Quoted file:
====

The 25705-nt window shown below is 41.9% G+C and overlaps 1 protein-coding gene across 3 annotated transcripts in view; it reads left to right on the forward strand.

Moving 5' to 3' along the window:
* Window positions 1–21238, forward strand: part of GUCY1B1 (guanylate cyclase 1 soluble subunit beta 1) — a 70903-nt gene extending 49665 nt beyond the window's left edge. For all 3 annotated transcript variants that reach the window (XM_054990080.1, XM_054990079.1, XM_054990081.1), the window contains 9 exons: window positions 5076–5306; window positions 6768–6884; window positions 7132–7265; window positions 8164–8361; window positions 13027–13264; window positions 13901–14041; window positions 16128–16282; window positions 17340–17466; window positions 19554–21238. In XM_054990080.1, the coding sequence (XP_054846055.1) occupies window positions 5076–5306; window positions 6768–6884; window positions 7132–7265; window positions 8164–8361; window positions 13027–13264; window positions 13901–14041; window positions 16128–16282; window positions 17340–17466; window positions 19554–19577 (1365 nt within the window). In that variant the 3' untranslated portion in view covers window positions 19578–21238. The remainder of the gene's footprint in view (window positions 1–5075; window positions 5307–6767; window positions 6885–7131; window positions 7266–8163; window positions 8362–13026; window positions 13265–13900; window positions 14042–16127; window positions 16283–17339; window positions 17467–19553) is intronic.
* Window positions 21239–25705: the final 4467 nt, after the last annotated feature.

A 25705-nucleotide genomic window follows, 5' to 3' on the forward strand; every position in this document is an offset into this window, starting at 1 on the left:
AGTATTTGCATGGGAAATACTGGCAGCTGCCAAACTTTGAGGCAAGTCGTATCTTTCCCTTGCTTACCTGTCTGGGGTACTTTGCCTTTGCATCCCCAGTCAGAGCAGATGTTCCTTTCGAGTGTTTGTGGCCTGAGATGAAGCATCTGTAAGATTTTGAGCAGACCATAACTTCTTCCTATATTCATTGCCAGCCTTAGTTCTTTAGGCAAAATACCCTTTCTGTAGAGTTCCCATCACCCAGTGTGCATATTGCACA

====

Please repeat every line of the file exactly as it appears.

The 25705-nt window shown below is 41.9% G+C and overlaps 1 protein-coding gene across 3 annotated transcripts in view; it reads left to right on the forward strand.

Moving 5' to 3' along the window:
* Window positions 1–21238, forward strand: part of GUCY1B1 (guanylate cyclase 1 soluble subunit beta 1) — a 70903-nt gene extending 49665 nt beyond the window's left edge. For all 3 annotated transcript variants that reach the window (XM_054990080.1, XM_054990079.1, XM_054990081.1), the window contains 9 exons: window positions 5076–5306; window positions 6768–6884; window positions 7132–7265; window positions 8164–8361; window positions 13027–13264; window positions 13901–14041; window positions 16128–16282; window positions 17340–17466; window positions 19554–21238. In XM_054990080.1, the coding sequence (XP_054846055.1) occupies window positions 5076–5306; window positions 6768–6884; window positions 7132–7265; window positions 8164–8361; window positions 13027–13264; window positions 13901–14041; window positions 16128–16282; window positions 17340–17466; window positions 19554–19577 (1365 nt within the window). In that variant the 3' untranslated portion in view covers window positions 19578–21238. The remainder of the gene's footprint in view (window positions 1–5075; window positions 5307–6767; window positions 6885–7131; window positions 7266–8163; window positions 8362–13026; window positions 13265–13900; window positions 14042–16127; window positions 16283–17339; window positions 17467–19553) is intronic.
* Window positions 21239–25705: the final 4467 nt, after the last annotated feature.

A 25705-nucleotide genomic window follows, 5' to 3' on the forward strand; every position in this document is an offset into this window, starting at 1 on the left:
AGTATTTGCATGGGAAATACTGGCAGCTGCCAAACTTTGAGGCAAGTCGTATCTTTCCCTTGCTTACCTGTCTGGGGTACTTTGCCTTTGCATCCCCAGTCAGAGCAGATGTTCCTTTCGAGTGTTTGTGGCCTGAGATGAAGCATCTGTAAGATTTTGAGCAGACCATAACTTCTTCCTATATTCATTGCCAGCCTTAGTTCTTTAGGCAAAATACCCTTTCTGTAGAGTTCCCATCACCCAGTGTGCATATTGCACA